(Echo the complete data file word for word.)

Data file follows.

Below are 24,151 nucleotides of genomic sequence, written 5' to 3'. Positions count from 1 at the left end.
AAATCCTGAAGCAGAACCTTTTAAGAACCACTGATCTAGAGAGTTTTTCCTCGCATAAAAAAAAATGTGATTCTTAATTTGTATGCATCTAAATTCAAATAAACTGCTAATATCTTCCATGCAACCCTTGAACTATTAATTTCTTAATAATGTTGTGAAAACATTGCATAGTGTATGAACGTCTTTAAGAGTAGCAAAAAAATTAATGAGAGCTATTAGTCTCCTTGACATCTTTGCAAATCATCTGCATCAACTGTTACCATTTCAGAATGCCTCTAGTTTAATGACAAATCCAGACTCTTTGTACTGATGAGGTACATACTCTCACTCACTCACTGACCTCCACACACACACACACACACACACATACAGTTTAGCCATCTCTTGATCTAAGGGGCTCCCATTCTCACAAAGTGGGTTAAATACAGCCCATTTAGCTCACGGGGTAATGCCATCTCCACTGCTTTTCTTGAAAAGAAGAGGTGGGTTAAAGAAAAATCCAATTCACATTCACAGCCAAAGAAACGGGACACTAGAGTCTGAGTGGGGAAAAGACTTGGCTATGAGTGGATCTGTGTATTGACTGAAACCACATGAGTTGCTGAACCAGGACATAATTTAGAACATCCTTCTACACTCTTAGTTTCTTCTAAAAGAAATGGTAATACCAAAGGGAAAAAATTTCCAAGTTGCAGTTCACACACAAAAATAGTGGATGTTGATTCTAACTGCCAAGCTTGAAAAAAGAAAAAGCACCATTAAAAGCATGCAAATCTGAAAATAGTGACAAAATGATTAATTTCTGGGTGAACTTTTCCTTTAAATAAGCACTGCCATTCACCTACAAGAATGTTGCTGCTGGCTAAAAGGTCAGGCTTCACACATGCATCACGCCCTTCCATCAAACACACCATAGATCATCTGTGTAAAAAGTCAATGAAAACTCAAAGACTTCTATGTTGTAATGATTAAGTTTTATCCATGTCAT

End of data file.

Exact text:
Below are 24,151 nucleotides of genomic sequence, written 5' to 3'. Positions count from 1 at the left end.
AAATCCTGAAGCAGAACCTTTTAAGAACCACTGATCTAGAGAGTTTTTCCTCGCATAAAAAAAAATGTGATTCTTAATTTGTATGCATCTAAATTCAAATAAACTGCTAATATCTTCCATGCAACCCTTGAACTATTAATTTCTTAATAATGTTGTGAAAACATTGCATAGTGTATGAACGTCTTTAAGAGTAGCAAAAAAATTAATGAGAGCTATTAGTCTCCTTGACATCTTTGCAAATCATCTGCATCAACTGTTACCATTTCAGAATGCCTCTAGTTTAATGACAAATCCAGACTCTTTGTACTGATGAGGTACATACTCTCACTCACTCACTGACCTCCACACACACACACACACACACACATACAGTTTAGCCATCTCTTGATCTAAGGGGCTCCCATTCTCACAAAGTGGGTTAAATACAGCCCATTTAGCTCACGGGGTAATGCCATCTCCACTGCTTTTCTTGAAAAGAAGAGGTGGGTTAAAGAAAAATCCAATTCACATTCACAGCCAAAGAAACGGGACACTAGAGTCTGAGTGGGGAAAAGACTTGGCTATGAGTGGATCTGTGTATTGACTGAAACCACATGAGTTGCTGAACCAGGACATAATTTAGAACATCCTTCTACACTCTTAGTTTCTTCTAAAAGAAATGGTAATACCAAAGGGAAAAAATTTCCAAGTTGCAGTTCACACACAAAAATAGTGGATGTTGATTCTAACTGCCAAGCTTGAAAAAAGAAAAAGCACCATTAAAAGCATGCAAATCTGAAAATAGTGACAAAATGATTAATTTCTGGGTGAACTTTTCCTTTAAATAAGCACTGCCATTCACCTACAAGAATGTTGCTGCTGGCTAAAAGGTCAGGCTTCACACATGCATCACGCCCTTCCATCAAACACACCATAGATCATCTGTGTAAAAAGTCAATGAAAACTCAAAGACTTCTATGTTGTAATGATTAAGTTTTATCCATGTCAT